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In “Defence” of Rule 21.01(b) and Motions to Strike

By Michael Kryworuk

In Shillington v. Stover, 2023 ONSC 1463, Regional Senior Justice C. Macleod considered a motion by one of the defendants, Million Dollar Round Table (“MRDT”), to strike the statement of claim against it as disclosing no cause of action under Rule 21.01(1)(b) of the Rules of Civil Procedure.

History of the Litigation:

The plaintiff in this matter, John Shillington, alleged that his investment advisor, Martin Stover, and his associated investment firm, Empire Life Investments, defrauded him, and that $25,000 of his funds had been lost. He pursued legal action against these entities under the Simplified Procedure in Rule 76.

The statement of claim also named MRDT as a defendant. MDRT was a trade association of insurance professionals and a not-for-profit organization based in Illinois in the United States. The plaintiff alleged that Mr. Stover was a member of MDRT and that a fraudulent letter sent by Mr. Stover in 2019 contained the MDRT logo.

MRDT was served with the claim on May 21, 2021 and filed a Notice of Intent to Defend on June 10, 2021. It later filed a lengthy statement of defence and crossclaim on June 30, 2021. Empire Life defended the action, meanwhile, the Stover defendants did not.

No further action took place in the action until October 2022, when MRDT changed counsel and its new counsel served a motion record to strike the pleading pursuant to Rule 21, and in the alternative dismiss the claim for delay pursuant to Rule 24.

The court noted that up to that point, none of the parties took any steps to move the file forward as required by Rule 76. No affidavits of documents were exchanged, no discoveries took place, no settlement discussions were had, nor was the matter set down for trial.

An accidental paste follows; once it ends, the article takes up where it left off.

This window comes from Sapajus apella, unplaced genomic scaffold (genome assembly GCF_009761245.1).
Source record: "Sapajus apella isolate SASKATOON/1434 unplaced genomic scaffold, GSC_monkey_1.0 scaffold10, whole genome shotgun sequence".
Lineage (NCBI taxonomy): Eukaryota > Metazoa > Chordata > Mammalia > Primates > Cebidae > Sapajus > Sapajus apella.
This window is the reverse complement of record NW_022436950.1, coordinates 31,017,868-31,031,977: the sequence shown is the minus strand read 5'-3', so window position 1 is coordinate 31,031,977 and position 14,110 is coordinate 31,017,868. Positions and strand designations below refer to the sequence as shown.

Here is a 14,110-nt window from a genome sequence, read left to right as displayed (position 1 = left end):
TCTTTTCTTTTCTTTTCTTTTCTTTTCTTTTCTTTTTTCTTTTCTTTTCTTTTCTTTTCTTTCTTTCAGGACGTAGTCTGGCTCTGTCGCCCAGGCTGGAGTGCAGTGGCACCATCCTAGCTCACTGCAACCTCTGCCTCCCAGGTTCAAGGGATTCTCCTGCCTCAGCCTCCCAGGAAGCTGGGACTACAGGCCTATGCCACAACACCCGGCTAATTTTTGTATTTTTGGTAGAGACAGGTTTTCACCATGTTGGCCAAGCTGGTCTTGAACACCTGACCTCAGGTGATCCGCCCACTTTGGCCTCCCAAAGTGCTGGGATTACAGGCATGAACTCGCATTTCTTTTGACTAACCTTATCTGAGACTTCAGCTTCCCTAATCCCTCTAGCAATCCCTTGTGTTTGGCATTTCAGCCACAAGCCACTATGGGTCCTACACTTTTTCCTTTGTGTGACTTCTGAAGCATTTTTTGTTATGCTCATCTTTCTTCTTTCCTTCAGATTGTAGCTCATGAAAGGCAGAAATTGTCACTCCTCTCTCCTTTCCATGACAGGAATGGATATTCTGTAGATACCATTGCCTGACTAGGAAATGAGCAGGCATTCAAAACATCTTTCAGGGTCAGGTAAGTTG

Issues in Dispute:

MRDT argued that pursuant to Rule 21, the claim against it should be struck for failing to disclose any cause of action against it.  The plaintiff, Mr. Shillington, argued that because Rule 21.01(2) required a Rule 21 motion to be brought “promptly”, MRDT’s motion should be denied given that MRDT had delivered a statement of defence and waited almost two years from the time it was served with the claim to file its motion to strike.

If it was unsuccessful under Rule 21, MRDT sought to dismiss the action against it for delay under Rule 24 on the basis that the plaintiff had inordinately delayed in moving the file forward.


The motions judge began by reiterating that no evidence is admissible on a Rule 21.01(1)(b) motion, and that claims should only be struck when it is “plain and obvious, assuming the facts pleaded to be true, that the pleading discloses no reasonable cause of action.”